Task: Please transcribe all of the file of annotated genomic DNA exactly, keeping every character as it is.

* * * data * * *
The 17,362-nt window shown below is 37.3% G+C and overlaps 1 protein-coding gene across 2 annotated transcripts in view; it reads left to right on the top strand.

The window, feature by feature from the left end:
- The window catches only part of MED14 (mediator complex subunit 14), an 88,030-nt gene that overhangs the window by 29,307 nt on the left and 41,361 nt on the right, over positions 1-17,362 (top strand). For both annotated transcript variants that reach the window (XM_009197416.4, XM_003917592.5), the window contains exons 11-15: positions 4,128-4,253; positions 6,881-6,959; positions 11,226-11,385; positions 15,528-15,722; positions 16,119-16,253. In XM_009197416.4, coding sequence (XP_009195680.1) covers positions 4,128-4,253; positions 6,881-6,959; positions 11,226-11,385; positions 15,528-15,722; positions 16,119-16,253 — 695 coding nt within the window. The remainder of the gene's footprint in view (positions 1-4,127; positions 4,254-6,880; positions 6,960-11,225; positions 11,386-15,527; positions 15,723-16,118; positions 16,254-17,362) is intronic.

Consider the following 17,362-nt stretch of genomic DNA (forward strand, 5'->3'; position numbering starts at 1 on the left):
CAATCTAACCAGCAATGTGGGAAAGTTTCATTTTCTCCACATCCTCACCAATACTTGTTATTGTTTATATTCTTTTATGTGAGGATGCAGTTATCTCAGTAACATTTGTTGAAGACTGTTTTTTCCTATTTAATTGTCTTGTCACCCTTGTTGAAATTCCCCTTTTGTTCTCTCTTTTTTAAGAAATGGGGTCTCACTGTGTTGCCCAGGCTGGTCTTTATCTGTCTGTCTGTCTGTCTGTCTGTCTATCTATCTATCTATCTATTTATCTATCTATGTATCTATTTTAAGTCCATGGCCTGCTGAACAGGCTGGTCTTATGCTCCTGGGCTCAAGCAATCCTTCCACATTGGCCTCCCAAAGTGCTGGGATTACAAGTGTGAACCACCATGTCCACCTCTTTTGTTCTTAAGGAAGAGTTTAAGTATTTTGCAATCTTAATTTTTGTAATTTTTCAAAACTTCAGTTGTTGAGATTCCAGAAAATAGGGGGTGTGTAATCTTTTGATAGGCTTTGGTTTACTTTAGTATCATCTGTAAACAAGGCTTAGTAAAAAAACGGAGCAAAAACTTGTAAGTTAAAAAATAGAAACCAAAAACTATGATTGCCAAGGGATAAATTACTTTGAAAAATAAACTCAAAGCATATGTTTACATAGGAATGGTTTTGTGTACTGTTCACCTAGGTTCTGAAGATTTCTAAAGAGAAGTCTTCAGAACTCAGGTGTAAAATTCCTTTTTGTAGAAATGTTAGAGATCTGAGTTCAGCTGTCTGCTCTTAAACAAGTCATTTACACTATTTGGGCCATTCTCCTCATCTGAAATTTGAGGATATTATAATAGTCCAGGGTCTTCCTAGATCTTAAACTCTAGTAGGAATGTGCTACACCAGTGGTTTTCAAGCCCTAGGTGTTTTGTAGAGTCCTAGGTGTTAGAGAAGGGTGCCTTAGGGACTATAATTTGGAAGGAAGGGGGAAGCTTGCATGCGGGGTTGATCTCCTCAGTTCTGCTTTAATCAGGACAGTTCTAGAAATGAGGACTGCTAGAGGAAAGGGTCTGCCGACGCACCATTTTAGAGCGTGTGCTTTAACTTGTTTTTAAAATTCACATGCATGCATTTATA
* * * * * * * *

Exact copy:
The 17,362-nt window shown below is 37.3% G+C and overlaps 1 protein-coding gene across 2 annotated transcripts in view; it reads left to right on the top strand.

The window, feature by feature from the left end:
- The window catches only part of MED14 (mediator complex subunit 14), an 88,030-nt gene that overhangs the window by 29,307 nt on the left and 41,361 nt on the right, over positions 1-17,362 (top strand). For both annotated transcript variants that reach the window (XM_009197416.4, XM_003917592.5), the window contains exons 11-15: positions 4,128-4,253; positions 6,881-6,959; positions 11,226-11,385; positions 15,528-15,722; positions 16,119-16,253. In XM_009197416.4, coding sequence (XP_009195680.1) covers positions 4,128-4,253; positions 6,881-6,959; positions 11,226-11,385; positions 15,528-15,722; positions 16,119-16,253 — 695 coding nt within the window. The remainder of the gene's footprint in view (positions 1-4,127; positions 4,254-6,880; positions 6,960-11,225; positions 11,386-15,527; positions 15,723-16,118; positions 16,254-17,362) is intronic.

Consider the following 17,362-nt stretch of genomic DNA (forward strand, 5'->3'; position numbering starts at 1 on the left):
CAATCTAACCAGCAATGTGGGAAAGTTTCATTTTCTCCACATCCTCACCAATACTTGTTATTGTTTATATTCTTTTATGTGAGGATGCAGTTATCTCAGTAACATTTGTTGAAGACTGTTTTTTCCTATTTAATTGTCTTGTCACCCTTGTTGAAATTCCCCTTTTGTTCTCTCTTTTTTAAGAAATGGGGTCTCACTGTGTTGCCCAGGCTGGTCTTTATCTGTCTGTCTGTCTGTCTGTCTGTCTATCTATCTATCTATCTATTTATCTATCTATGTATCTATTTTAAGTCCATGGCCTGCTGAACAGGCTGGTCTTATGCTCCTGGGCTCAAGCAATCCTTCCACATTGGCCTCCCAAAGTGCTGGGATTACAAGTGTGAACCACCATGTCCACCTCTTTTGTTCTTAAGGAAGAGTTTAAGTATTTTGCAATCTTAATTTTTGTAATTTTTCAAAACTTCAGTTGTTGAGATTCCAGAAAATAGGGGGTGTGTAATCTTTTGATAGGCTTTGGTTTACTTTAGTATCATCTGTAAACAAGGCTTAGTAAAAAAACGGAGCAAAAACTTGTAAGTTAAAAAATAGAAACCAAAAACTATGATTGCCAAGGGATAAATTACTTTGAAAAATAAACTCAAAGCATATGTTTACATAGGAATGGTTTTGTGTACTGTTCACCTAGGTTCTGAAGATTTCTAAAGAGAAGTCTTCAGAACTCAGGTGTAAAATTCCTTTTTGTAGAAATGTTAGAGATCTGAGTTCAGCTGTCTGCTCTTAAACAAGTCATTTACACTATTTGGGCCATTCTCCTCATCTGAAATTTGAGGATATTATAATAGTCCAGGGTCTTCCTAGATCTTAAACTCTAGTAGGAATGTGCTACACCAGTGGTTTTCAAGCCCTAGGTGTTTTGTAGAGTCCTAGGTGTTAGAGAAGGGTGCCTTAGGGACTATAATTTGGAAGGAAGGGGGAAGCTTGCATGCGGGGTTGATCTCCTCAGTTCTGCTTTAATCAGGACAGTTCTAGAAATGAGGACTGCTAGAGGAAAGGGTCTGCCGACGCACCATTTTAGAGCGTGTGCTTTAACTTGTTTTTAAAATTCACATGCATGCATTTATA